A similar issue arises when you you have two services depending on a third services, i.e. Service X and Service Y both call Service Z. What if service X depends on a different version of Z than Y. For these (and other) reasons we recommend that you always maintain backwards compatibility of all APIs or have very good mechanisms for detecting and responding to the issues highlighted above.

Guidelines

No one in the panel was comfortable enough with their micro-service system to propose anything like a guide for how to go about building such a system however, we did come up with some rules of thumb or general guidelines including the following.

Build/Use a Platform

We have hinted this earlier but with micro-services you will need to setup a lot of infrastructure, if you do this for each of your services the overhead be prohibitive. It is only possible to run micro-services deployments if you have automated all your infrastructure creation and management tasks. In other words, you must build or use a micro-services platform before you start writing micro-services. Kubernetees, Swarm, Mesos and their ilk will get you lot of the way there but you still need to unify your monitoring, debugging, continuous pipelines and service discovery mechanisms.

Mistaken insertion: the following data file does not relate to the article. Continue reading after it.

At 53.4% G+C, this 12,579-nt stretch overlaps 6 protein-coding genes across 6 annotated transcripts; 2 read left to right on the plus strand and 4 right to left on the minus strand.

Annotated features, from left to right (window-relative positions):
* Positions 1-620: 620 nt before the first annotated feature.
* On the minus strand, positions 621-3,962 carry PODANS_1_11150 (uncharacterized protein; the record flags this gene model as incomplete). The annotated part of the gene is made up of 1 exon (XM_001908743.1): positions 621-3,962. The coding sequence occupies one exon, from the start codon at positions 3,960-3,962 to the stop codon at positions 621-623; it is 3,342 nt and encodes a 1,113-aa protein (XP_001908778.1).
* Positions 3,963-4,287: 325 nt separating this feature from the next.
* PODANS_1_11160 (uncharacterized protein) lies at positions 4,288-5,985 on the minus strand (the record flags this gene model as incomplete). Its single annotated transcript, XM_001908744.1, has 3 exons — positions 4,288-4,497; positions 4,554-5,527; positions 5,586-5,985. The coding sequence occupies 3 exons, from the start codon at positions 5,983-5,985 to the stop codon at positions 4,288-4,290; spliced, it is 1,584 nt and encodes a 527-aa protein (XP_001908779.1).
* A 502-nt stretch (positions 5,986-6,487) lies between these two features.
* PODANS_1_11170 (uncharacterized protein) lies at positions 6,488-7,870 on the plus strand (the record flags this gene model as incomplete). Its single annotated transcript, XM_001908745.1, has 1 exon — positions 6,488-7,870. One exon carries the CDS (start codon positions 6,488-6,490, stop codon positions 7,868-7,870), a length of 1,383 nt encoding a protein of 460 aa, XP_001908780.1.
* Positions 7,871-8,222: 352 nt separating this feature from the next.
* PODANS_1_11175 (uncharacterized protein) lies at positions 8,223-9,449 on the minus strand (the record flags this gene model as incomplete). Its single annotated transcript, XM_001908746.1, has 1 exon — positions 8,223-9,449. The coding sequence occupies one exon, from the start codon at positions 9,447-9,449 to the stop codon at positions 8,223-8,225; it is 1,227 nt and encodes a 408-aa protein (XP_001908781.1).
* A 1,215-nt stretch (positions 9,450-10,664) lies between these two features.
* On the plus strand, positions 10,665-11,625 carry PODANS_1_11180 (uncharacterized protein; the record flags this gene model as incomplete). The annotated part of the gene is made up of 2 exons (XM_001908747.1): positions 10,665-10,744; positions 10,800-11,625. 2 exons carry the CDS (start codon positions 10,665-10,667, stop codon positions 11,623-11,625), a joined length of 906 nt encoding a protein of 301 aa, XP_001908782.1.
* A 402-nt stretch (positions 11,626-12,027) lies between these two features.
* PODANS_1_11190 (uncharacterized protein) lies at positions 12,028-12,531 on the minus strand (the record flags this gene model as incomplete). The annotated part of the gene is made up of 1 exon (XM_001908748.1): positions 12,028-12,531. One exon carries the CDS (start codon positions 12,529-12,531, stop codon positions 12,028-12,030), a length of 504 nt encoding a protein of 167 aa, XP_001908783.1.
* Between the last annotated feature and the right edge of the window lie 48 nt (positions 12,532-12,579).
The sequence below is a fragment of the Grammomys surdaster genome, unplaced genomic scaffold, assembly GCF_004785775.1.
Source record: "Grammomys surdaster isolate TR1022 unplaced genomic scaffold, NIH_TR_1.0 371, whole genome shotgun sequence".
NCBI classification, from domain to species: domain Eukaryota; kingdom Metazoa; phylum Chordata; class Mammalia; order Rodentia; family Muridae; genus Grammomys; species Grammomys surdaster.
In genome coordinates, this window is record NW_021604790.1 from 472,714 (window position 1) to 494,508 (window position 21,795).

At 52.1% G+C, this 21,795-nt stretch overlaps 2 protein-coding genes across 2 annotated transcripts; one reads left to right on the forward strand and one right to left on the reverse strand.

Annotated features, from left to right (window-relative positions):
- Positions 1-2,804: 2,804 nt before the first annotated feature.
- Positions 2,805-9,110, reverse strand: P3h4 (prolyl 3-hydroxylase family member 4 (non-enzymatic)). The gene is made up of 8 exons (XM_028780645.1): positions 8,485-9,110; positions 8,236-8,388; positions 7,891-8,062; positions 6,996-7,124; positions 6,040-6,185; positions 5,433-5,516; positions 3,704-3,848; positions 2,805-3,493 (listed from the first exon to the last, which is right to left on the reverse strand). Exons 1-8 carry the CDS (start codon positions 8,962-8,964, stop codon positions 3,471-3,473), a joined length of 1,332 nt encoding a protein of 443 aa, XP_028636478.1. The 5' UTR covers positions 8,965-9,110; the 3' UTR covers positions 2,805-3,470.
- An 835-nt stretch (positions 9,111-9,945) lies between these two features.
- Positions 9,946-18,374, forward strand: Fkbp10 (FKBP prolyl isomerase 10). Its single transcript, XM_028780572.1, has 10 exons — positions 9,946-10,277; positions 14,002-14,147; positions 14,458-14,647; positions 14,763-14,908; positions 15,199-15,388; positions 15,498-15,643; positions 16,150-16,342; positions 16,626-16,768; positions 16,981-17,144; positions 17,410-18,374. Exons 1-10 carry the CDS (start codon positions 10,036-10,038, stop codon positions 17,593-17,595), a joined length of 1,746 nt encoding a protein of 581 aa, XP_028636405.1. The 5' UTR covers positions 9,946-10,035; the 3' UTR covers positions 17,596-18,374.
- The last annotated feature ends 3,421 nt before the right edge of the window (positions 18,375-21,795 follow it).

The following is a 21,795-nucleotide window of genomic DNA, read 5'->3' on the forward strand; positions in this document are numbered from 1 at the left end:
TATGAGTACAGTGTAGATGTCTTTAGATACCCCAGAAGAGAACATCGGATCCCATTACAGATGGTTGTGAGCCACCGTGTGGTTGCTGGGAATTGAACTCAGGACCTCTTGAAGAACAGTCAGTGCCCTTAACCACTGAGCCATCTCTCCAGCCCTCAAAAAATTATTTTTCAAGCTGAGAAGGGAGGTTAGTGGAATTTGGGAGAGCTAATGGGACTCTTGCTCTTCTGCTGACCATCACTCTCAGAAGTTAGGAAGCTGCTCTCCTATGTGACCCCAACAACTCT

Everything must be code-defined

Following on from the previous point you cannot afford to have any part of your system be defined using human processes. Everything must be defined in code, testable and repeatable. For example, your server/VM setup should be orchestrated using docker-machine, puppet, ansible etc. Your continuous pipelines should be created using something like the Jenkins DSL Plugin. Your deployment should be defined in something like Docker compose. Using this setup you can easily replicate your setup for each new service and also push infrastructure updates and fixes to your entire set of services quickly.

Centralize Monitoring, Logging and Alerting

Before you write your first micro-service you need to have a central system to ingest, index and present your system metrics and logging events. Not only that but you need some form of anomaly detection and monitoring that is able to analyze events from each new service that gets added without manual intervention. While a monolithic service is like a beloved pet, you know all of its quirks and habits, micro-services are like cattle; you need all of them to be more or less identical, and managed as a generic herd rather than an individual.